What Happens To The Novels That Never Get Written?

I used to fantasize about publishing a novel while I was still a teenager. I’d hoped to be moderately successful. I had hoped I would have written something I could be proud of. To write a book would be to have something wonderful to call mine. It would mean I could share a slice of my own imagination with strangers that I would never meet.

I wanted to show the world that young adults very much have a voice and that the voice is filled with conviction. I wanted to write something that could change perspective and provoke thought. I wanted to be someone who could make a difference to this world so I might be remembered in some small way after my body had long gone. I had dreams of being the one-in-a-million girl who had managed to capture the essence of youth when she was supposed to be too young to bottle up the right words.

Of course, I also wanted some glow of child prodigy on my brow. Timing is everything, and even though it isn’t supposed to matter how long it takes as long as you get there, the one who gets there first makes the history. I wanted the prestige of doing something extraordinary. I wished for admiration and the comfort that I could achieve something above the normal.

Sadly, my chance at young fame has passed me by — through no fault but my own. I made excuses, frittered away time and put things off until later than I should have. I spent too long on back-story, on researching character names and symbolism and overthinking small details instead of simply getting on with it.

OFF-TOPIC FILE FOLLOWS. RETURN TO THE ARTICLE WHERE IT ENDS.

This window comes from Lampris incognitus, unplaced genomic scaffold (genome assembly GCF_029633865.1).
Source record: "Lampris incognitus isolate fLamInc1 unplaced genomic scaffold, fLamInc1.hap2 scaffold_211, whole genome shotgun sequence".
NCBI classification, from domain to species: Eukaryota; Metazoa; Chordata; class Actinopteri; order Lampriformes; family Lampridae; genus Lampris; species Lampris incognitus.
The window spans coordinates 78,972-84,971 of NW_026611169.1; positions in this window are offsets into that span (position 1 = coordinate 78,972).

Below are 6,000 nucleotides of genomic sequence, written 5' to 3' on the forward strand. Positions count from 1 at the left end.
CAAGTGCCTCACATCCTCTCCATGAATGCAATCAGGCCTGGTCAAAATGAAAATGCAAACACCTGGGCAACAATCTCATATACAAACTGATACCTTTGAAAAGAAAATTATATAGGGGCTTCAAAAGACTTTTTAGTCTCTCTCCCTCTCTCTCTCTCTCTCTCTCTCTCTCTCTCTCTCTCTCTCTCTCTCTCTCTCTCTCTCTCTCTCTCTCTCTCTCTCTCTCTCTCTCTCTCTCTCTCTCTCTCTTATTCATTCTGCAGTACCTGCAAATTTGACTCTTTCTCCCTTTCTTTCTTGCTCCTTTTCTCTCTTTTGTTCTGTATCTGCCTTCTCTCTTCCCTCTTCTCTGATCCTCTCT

And then gradually, I would lose them all. The energy that is required to sustain an initial idea over thousands of words would sizzle out. I would lose the plot that had come to me first in a burst of inspiration. I would lose my setting that I had constructed with such color and sound. I would lose my characters whom I had conceived in my mind and incubated with their own desires until I was ready to give birth to them on the page in the form of alphabet. They slipped away, edged out by my real world and real problems until they had become something less than a shadow.

It’s a devastating thing, the death of a novel. It’s like the death of a whole world you might have made. You ache for it in a way you cannot ache for something tangible because to everyone around you, it was never even there. Your novel represents so much more than the people and the places and the prose – it was the chance to create something that was both yours and everybody else’s. It was a dream that was fragile and almost realized, if only you had realized it. You can’t quite grieve for it, because life goes on and there are worse things than losing an idea. But it haunts you at times: in the shower, just before you fall asleep, or that gap in conversation you have with a friend.

And when you try to explain to your friends how your novel has left you, they might tell you to go back to it or just to start over with something fresh. They say, “move on”. They don’t realize that your novel is like a tender wound that needs to scab before it peels off new skin. They don’t realize that even though it will heal and maybe you’ll one day go back to it with renewed perception and life experience, it’s sore now and it will scar later. Because your novel was your child and a part of you that suffocated in the night without sound and without your presence, and even though it’s a strange kind of loss, it’s a loss all the same. TC mark

featured image – Sharon Drummond

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